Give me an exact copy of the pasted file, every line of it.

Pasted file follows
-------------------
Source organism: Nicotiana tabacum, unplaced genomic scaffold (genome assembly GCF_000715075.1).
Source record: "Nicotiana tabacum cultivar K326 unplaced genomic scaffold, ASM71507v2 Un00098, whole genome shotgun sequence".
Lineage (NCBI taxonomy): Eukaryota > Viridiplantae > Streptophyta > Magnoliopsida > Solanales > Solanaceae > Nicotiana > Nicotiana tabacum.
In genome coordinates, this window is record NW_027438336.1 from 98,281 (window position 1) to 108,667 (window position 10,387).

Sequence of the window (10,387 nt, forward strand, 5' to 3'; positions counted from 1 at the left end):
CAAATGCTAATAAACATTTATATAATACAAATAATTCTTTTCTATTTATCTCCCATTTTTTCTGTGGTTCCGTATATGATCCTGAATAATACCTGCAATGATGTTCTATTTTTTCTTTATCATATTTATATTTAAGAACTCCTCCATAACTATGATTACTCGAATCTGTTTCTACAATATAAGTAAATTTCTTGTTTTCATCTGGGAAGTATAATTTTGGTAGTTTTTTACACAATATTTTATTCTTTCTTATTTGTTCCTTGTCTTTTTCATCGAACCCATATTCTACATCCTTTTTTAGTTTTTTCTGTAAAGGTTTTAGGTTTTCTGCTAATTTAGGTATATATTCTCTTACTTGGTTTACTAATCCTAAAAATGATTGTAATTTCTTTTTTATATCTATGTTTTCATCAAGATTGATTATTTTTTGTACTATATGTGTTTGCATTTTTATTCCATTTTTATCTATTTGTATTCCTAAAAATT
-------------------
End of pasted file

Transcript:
Source organism: Nicotiana tabacum, unplaced genomic scaffold (genome assembly GCF_000715075.1).
Source record: "Nicotiana tabacum cultivar K326 unplaced genomic scaffold, ASM71507v2 Un00098, whole genome shotgun sequence".
Lineage (NCBI taxonomy): Eukaryota > Viridiplantae > Streptophyta > Magnoliopsida > Solanales > Solanaceae > Nicotiana > Nicotiana tabacum.
In genome coordinates, this window is record NW_027438336.1 from 98,281 (window position 1) to 108,667 (window position 10,387).

Sequence of the window (10,387 nt, forward strand, 5' to 3'; positions counted from 1 at the left end):
CAAATGCTAATAAACATTTATATAATACAAATAATTCTTTTCTATTTATCTCCCATTTTTTCTGTGGTTCCGTATATGATCCTGAATAATACCTGCAATGATGTTCTATTTTTTCTTTATCATATTTATATTTAAGAACTCCTCCATAACTATGATTACTCGAATCTGTTTCTACAATATAAGTAAATTTCTTGTTTTCATCTGGGAAGTATAATTTTGGTAGTTTTTTACACAATATTTTATTCTTTCTTATTTGTTCCTTGTCTTTTTCATCGAACCCATATTCTACATCCTTTTTTAGTTTTTTCTGTAAAGGTTTTAGGTTTTCTGCTAATTTAGGTATATATTCTCTTACTTGGTTTACTAATCCTAAAAATGATTGTAATTTCTTTTTTATATCTATGTTTTCATCAAGATTGATTATTTTTTGTACTATATGTGTTTGCATTTTTATTCCATTTTTATCTATTTGTATTCCTAAAAATT